NEW YORK (WABC) — Events for Juneteenth are being held throughout the Tri-State area.
In Lower Manhattan, a memorial service was held at an African burial ground.
Roosevelt André Credit sang the Black National Anthem during the service.
The site is located near Broadway and Chambers Street in Lower Manhattan.
It’s the oldest and largest known excavated burial ground in North America for both free and enslaved Americans.
Meanwhile, in Perth Amboy, Senator Cory Booker was on hand at the New Jersey Institute of Social Justice as it announced plans to form a reparations council.
The press conference happened at the site where the first boats of enslaved Americans docked in New Jersey.
“This is not a radical concept, in fact others have done it around the country, from Florida to California they have done research and found out specific cases, once they did the research, formed a commission, looked at the issues and found wait a minute, here is the family that was stolen land, we saw this recently in shorefront property in California, let us make restitution, let us repair the damage that was done,” Senator Booker said.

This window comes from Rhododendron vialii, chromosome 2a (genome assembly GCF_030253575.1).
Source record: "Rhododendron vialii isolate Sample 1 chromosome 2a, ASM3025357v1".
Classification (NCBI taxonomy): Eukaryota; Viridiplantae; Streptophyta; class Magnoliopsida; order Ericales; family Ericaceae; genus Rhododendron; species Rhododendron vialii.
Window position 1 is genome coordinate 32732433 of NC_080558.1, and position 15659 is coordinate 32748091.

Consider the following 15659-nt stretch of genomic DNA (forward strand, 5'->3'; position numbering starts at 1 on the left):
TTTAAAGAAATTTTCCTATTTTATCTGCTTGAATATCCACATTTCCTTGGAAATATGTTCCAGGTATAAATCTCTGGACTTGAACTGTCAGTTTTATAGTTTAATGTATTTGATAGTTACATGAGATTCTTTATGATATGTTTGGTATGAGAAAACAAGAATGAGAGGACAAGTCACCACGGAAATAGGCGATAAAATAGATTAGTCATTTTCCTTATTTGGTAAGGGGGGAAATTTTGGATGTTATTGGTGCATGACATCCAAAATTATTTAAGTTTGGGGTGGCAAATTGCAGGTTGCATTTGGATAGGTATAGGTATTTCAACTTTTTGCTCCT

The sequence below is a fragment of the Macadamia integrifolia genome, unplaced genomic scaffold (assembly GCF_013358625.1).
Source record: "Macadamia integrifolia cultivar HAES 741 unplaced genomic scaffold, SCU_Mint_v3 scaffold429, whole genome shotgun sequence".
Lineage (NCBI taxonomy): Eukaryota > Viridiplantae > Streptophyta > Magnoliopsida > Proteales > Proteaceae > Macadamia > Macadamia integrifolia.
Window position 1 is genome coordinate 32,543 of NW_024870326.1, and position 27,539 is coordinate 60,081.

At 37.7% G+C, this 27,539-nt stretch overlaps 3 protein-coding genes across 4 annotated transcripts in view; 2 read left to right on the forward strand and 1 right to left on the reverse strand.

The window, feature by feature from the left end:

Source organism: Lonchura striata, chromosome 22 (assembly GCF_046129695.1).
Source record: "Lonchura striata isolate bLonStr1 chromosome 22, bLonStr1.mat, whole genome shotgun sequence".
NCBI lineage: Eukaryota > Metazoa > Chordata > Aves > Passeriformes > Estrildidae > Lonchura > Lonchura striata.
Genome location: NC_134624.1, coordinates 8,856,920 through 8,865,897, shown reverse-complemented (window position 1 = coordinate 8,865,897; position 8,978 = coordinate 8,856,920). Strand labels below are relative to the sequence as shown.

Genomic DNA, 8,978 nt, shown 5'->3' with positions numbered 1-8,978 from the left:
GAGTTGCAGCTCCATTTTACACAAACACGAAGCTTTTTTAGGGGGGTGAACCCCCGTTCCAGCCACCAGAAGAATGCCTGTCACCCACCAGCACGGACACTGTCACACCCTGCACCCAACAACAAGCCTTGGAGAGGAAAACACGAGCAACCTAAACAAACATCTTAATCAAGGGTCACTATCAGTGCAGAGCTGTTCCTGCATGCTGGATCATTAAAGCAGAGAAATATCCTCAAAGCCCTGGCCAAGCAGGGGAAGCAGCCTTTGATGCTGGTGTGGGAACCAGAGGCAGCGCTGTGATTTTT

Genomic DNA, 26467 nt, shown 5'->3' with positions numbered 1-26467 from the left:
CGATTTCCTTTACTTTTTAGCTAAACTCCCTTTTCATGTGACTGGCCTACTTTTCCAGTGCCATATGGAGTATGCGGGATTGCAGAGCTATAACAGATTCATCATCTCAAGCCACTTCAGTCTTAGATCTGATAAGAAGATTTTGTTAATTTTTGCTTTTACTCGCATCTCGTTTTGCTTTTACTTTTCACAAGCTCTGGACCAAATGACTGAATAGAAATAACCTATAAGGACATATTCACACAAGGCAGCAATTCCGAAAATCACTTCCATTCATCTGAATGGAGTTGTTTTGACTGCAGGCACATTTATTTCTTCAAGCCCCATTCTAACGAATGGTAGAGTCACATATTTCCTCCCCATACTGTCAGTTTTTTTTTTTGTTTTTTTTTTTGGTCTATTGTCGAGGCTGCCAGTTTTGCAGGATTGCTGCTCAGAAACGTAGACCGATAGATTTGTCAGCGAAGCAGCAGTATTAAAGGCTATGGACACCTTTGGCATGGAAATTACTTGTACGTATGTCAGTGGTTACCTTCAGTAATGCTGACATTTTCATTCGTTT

Senator Booker was one of the senators that made Juneteenth a national holiday.
On Sunday, an outdoor celebration for Juneteenth took place in Times Square.
WATCH: Dads celebrate Juneteenth and Father’s Day with their children in Brooklyn
The event featured songs, dances, and spoken word by more than 25 performers from hit Broadway shows like “Chicago,” “A Beautiful Noise,” and “Sweeney Todd” to name a few.
Juneteenth, June 19, 1865, marks the day emancipated slaves in Galveston, Texas, finally found out they were free, more than two years after President Abraham Lincoln signed the Emancipation Proclamation.
“When I think about Juneteenth, I think about the resilience and the strength of Black folks,” said Michael James Scott, Broadway actor and singer. “And my ancestors who fought for me to be able to be a host today as I’m standing here. So I’m the dream of those ancestors.”
In Central Park, people came together Sunday to remember Seneca Village, an all-Black community in the park back in the 1850s made up of emancipated slaves.
In Prospect Park, Juneteenth NYC, the organizer of the event teamed up with the CEO of “The Dad Gang.”
The Dad Gang aims to redefine the narrative of Black fatherhood.
“We lead our families so to move and be free and to celebrate our freedom, to celebrate our fatherhood it means everything to us, and we need to make a point for people to see us doing that in real-time,” said Sean Williams, The Dad Gang.
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